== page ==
From being a fringe treatment it has become officially recognised as one of the most effective ways of working with PTSD in the mental health field. 

It’s partly this that has woken me up to the importance of these treatments in my life. It’s partly this official stamp of approval that has allowed me to acknowledge that I use EFT and occasionally AIT with a great number of my psychotherapy clients. 

However, it’s also dawning on me how important these practices have been in my meditation life as well. 

Tapping and meditation – the ultimate marriage

Reggie, my teacher, talks at length about the importance of acknowledging these traumatic knots when we practice deep meditation. Using meditative techniques to calm or soothe the mind takes us some distance but inevitably on the path of meditation, we are going to come up against the symptoms or indeed the raw material of traumata – great or small. 

He doesn’t speak about working with them therapeutically but he does talk about the importance of creating a space where the material of the traumatised body enters consciousness and completes itself. How this process unfolds is left unclear. Sometimes he recommends working with a therapist for deep and lasting trauma. Sometimes he counsels simply holding an open and expansive space of awareness within which the trauma can unknot itself. It’s like the fakir’s knotted snake that unknots itself when thrown into the air. 

Waking up with vengeful rage at my husband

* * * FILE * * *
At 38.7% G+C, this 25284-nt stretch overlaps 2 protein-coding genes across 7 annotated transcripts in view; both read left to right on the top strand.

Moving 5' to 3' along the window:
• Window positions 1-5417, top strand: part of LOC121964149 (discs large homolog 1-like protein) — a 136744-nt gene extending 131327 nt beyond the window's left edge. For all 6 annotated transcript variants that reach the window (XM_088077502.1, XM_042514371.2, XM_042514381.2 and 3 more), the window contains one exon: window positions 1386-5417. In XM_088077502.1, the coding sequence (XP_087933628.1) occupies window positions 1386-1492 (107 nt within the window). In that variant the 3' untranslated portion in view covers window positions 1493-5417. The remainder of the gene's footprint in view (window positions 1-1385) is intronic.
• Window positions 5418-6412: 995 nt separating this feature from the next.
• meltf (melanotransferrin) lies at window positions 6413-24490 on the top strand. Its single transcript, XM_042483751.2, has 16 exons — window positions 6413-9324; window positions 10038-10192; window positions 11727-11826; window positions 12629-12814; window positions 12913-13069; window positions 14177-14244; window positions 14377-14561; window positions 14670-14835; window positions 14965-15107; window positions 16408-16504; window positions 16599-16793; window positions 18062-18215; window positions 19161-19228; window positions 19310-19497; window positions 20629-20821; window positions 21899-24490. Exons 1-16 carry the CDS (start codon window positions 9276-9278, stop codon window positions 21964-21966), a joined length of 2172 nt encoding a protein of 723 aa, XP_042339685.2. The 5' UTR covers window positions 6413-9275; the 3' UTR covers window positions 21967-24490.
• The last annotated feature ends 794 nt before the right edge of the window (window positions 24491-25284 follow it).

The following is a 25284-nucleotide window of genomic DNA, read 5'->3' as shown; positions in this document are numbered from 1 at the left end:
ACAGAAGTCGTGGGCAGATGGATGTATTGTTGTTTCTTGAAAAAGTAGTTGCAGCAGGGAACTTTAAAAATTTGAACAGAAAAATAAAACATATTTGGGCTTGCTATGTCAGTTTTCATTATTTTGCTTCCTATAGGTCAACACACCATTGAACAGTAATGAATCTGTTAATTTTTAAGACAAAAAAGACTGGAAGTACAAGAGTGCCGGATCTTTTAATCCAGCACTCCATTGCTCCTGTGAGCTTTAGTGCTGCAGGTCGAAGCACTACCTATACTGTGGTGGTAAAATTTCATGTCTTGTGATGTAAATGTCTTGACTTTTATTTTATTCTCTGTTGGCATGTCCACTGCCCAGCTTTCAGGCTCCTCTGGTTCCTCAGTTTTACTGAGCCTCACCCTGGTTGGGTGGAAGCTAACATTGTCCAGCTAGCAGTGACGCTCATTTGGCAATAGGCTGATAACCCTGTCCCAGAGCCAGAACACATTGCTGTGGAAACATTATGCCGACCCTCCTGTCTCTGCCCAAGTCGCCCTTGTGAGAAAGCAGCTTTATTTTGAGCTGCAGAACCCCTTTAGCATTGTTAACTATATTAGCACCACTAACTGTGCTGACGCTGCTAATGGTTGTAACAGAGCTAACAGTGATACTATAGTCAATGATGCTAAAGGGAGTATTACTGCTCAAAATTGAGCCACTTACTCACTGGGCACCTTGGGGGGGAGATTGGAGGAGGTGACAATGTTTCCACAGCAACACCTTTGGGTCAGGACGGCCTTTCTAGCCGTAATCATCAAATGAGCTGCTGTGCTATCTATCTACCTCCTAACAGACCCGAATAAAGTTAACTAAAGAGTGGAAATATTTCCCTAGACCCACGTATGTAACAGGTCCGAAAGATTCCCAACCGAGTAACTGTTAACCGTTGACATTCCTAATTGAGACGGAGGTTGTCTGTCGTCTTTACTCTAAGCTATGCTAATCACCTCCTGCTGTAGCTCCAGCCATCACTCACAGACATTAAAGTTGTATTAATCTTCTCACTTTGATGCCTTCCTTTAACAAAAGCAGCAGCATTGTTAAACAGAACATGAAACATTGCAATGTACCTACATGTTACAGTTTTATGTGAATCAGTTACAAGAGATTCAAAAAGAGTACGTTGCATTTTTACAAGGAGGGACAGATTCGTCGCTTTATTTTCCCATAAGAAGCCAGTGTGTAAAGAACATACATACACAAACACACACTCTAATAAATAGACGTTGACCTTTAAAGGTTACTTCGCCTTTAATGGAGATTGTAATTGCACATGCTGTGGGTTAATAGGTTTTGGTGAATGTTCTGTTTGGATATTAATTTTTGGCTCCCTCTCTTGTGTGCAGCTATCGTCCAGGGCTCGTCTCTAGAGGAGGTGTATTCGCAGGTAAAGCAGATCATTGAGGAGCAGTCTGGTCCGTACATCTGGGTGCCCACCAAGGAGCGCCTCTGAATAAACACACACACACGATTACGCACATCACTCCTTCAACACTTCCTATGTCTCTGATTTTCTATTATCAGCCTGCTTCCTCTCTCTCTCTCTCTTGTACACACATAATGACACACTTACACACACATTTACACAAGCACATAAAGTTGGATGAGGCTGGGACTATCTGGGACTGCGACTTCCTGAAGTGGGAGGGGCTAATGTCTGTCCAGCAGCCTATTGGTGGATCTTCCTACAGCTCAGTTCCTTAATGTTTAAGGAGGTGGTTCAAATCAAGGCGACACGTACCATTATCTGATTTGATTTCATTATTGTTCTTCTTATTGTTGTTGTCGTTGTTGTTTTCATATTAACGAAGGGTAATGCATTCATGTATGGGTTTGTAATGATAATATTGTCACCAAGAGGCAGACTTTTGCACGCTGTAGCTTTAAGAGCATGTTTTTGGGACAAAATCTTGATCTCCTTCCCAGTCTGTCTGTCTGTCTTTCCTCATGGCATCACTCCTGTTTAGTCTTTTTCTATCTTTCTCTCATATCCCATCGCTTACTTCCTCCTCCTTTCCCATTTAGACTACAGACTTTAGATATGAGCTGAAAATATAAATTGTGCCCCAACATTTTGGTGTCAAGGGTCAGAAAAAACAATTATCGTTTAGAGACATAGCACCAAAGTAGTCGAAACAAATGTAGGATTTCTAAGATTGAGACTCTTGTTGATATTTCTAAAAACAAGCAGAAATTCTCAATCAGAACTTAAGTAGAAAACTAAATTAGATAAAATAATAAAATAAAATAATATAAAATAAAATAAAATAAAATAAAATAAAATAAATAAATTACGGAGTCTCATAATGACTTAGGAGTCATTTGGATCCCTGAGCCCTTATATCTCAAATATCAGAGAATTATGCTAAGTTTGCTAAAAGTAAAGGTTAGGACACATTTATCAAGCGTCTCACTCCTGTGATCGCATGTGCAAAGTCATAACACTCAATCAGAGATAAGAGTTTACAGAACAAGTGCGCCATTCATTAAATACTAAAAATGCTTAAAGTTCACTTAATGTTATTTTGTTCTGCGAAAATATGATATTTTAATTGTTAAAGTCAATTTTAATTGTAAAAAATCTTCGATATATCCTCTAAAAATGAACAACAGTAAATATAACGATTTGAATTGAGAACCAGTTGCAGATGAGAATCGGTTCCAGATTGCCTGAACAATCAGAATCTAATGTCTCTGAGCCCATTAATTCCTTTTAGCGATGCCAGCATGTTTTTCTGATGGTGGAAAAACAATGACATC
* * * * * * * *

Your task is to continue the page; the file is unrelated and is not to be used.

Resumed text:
Intuitively or perhaps through inspiration, there have been a number of meditations that have led me spontaneously to work with EFT or AIT to clear what has become visible in the clear space of awareness. I may have sat a session of ‘pure awareness practice’ and viscerally experienced the pain of a certain traumatic pattern. Once the session is over I am then inspired to sit further and work with that pattern using EFT (or more often AIT). 

For example, recently I was aware of a pattern that repeated over and over with my husband-to-be. I would wake up filled with rageful, judgemental thoughts. They were really compelling and relentless. Sitting with them and really feeling the embodied shape of them I recognised a part of me that had been styled from childhood. I trained myself to ferociously judge before I could be judged myself. Occupying that judgey stance in the meditation I could see its roots and the frantic intensity of it. And when I cleared it by tapping, it was gone completely. 

I was directing my anger at my partner, but it wasn’t really about him, it was about an ancient pattern of self-defensive fury that had much older roots. Clearing the roots, cleared the rage. 

Finally sharing my knowledge of tapping and meditation